of habeas corpus, Cyle Keith Kokot challenges his recent
parole denial from the Board of Pardons and Parole (Board).
We amend the caption to indicate the name of the current
warden at Montana State Prison (MSP). Section
2015, Kokot pleaded guilty to sexual assault in the
Eighteenth Judicial District Court, Gallatin County. The
District Court sentenced him to MSP for twenty-five years
with ten years suspended. He appealed, raising the issue of
"whether the District Court premised its sentencing
decision on materially false information[.]" State
v. Kokot, 2017 MT 198N, ¶ 2, 389 Mont. 542, 400
P.3d 243. We affirmed in part, reversed in part, and remanded
the case to the District Court to strike a probationary
condition based on the State's concession.
Kokot, ¶¶ 2, 9-10.
raises two issues about the parole hearing. He first
questions whether he has a "constitutional, due
process" right to rebut the statements from the Gallatin
County Attorney that the Board considered. Kokot contends
that confidential statements from the County Attorney were
the basis of his denial and that he was not given the
opportunity to rebut them at his hearing. He argues that this
hearing should have been "fair  and just" and his
due process right to rebut or defend himself was violated. He
next contends that he has a "reasonable
expectation" of parole because he met all of the
criteria in the administrative rules. Kokot requests a new
and unbiased parole hearing and that this Court direct the
Gallatin County Attorney "to cease and desist all its
malicious activities or at least allow [him] to rebut
parole hearing was fair and just. This Court has determined
before that the Board has broad authority and discretion to
consider all relevant information. In Montana, the Board is
specifically required to "consider all pertinent
information regarding each prisoner, including the
circumstances of his offense, his previous social history and
criminal record, his conduct, employment and attitude in
prison, and the reports of any physical and mental
examinations which have been made." McDermott v.
McDonald, 2001MT 89, ¶ 20, 305 Mont. 166, 24 P.3d
200, quoting § 46-23-202, MCA (1985). In that case, we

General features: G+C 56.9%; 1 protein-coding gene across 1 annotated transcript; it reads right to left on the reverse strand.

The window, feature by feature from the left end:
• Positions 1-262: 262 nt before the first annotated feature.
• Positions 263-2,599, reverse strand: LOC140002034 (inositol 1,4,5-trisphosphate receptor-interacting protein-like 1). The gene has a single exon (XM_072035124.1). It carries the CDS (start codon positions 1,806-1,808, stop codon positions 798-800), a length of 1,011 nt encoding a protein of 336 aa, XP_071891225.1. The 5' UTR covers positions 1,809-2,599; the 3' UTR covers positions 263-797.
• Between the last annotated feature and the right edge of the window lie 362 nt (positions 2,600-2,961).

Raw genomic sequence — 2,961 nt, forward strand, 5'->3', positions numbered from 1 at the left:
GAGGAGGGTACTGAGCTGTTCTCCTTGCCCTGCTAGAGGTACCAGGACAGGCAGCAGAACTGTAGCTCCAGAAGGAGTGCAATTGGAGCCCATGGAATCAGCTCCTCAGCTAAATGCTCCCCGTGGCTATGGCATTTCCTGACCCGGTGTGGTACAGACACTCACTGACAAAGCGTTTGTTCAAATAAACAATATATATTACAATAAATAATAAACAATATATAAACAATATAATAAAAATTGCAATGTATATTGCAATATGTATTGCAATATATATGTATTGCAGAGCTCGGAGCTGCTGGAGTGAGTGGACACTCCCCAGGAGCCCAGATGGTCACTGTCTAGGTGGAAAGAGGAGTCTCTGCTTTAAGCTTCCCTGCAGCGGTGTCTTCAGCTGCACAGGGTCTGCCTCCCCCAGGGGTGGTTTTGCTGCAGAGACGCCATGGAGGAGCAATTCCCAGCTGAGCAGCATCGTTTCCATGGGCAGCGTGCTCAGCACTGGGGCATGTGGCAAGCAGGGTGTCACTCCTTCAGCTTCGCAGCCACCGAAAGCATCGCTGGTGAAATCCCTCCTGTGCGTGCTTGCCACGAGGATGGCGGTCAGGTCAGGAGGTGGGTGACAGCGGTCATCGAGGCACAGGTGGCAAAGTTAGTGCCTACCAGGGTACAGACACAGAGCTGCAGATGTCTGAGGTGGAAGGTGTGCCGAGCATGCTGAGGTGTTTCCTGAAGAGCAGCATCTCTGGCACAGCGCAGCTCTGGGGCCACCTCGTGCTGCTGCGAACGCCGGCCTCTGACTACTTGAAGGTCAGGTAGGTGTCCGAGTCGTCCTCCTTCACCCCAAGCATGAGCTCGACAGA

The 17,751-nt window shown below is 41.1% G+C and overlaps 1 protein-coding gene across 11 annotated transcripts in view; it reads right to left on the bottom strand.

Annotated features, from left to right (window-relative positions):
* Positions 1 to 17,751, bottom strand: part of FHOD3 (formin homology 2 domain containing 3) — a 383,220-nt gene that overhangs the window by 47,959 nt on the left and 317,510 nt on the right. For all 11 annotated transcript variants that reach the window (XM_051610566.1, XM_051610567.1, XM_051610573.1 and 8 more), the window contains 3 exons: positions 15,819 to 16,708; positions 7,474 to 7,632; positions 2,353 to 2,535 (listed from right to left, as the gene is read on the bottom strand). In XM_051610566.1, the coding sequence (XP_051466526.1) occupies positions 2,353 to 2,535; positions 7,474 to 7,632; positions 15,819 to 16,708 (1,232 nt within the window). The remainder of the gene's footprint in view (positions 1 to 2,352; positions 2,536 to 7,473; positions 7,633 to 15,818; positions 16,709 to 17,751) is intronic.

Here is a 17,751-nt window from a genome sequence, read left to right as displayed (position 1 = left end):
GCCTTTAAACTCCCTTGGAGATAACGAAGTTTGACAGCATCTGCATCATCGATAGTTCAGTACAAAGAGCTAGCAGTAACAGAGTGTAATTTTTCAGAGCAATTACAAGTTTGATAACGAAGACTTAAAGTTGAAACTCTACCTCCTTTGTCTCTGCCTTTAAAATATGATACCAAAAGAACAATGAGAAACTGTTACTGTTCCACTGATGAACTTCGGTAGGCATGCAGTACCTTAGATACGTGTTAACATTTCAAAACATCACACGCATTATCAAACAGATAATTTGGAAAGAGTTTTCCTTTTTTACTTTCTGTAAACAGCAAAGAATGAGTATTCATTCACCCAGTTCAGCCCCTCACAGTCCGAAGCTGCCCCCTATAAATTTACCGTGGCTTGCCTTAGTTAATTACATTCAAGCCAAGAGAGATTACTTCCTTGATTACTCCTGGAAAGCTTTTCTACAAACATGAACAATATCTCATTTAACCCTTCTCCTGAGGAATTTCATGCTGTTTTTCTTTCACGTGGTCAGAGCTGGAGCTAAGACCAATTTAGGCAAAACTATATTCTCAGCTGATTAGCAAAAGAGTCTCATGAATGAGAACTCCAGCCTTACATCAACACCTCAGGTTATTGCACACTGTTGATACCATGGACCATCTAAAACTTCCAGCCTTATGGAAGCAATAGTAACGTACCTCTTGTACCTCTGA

stated that "[p]arole ... is a discretionary grant of
freedom from incarceration." McDermott, ¶
Board may consider much more information such as statements
from various criminal justice authorities. Section
46-23-202(5), MCA (2013),  provides that "a hearing panel
shall consider all available and pertinent information
regarding the prisoner, including... written or oral
statements from criminal justice authorities or any other
interested person . . . regarding the effect of the crime on
the victim." Montana's administrative rules support
this. An interested person, such as a county attorney, may
make oral statements to the Board or provide written ones.
Admin. R. M. 20.25.401(3), (4) (2016).
is well established that a parole release determination is
not subject to all the due process protections required to
convict or confine." McDermott, ¶ 11. In
other words, a parole hearing is not a contested case or an
adversarial proceeding like a criminal trial. "As a
consequence, the United States Supreme Court has held that
due process is satisfied when the prisoner seeking parole is,
at a minimum, provided with an opportunity to be heard and a
written statement explaining why he was denied parole."
McDermott, ¶ 11 (citations omitted). Kokot was
given the opportunity to be heard, not to rebut necessarily.
Kokot appeared before the Board for his initial parole
hearing, and he received a written copy of the decision.
McDermott, ¶11. We conclude that his due
process rights were not violated.
does not have a reasonable expectation of parole because he
does not have a liberty interest in parole since he committed
his crimes in 2014, well after 1989. McDermott,
¶ 9, (citing Warden v. Board of Pardons and
Parole, 1998 MT 168, ¶42, 289 Mont. 459, 962 P.2d
Court does not have the authority to fulfill Kokot's
requests. The Board has the authority and discretion to
consider pertinent statements. This Court does not reschedule
parole hearings; the Board does. The Board has scheduled his
reappearance in two years, which does not change the length
of his net fifteen-year prison term.
has not demonstrated that he is illegally incarcerated for
this Court to grant a writ of habeas corpus. Section
46-22-101(1), MCA. Accordingly, IT IS ORDERED that
Kokot's Petition for a Writ of Habeas Corpus is DENIED.
Clerk of the Supreme Court is directed to provide a copy of
this Order to counsel of record and to Cyle Keith Kokot
The 2013 version of Montana Code
Annotated applies because Kokot was arrested and charged in
August 2014. Kokot, ¶ 2. The language in §
46-23-202(5), MCA (2013), now appears in ...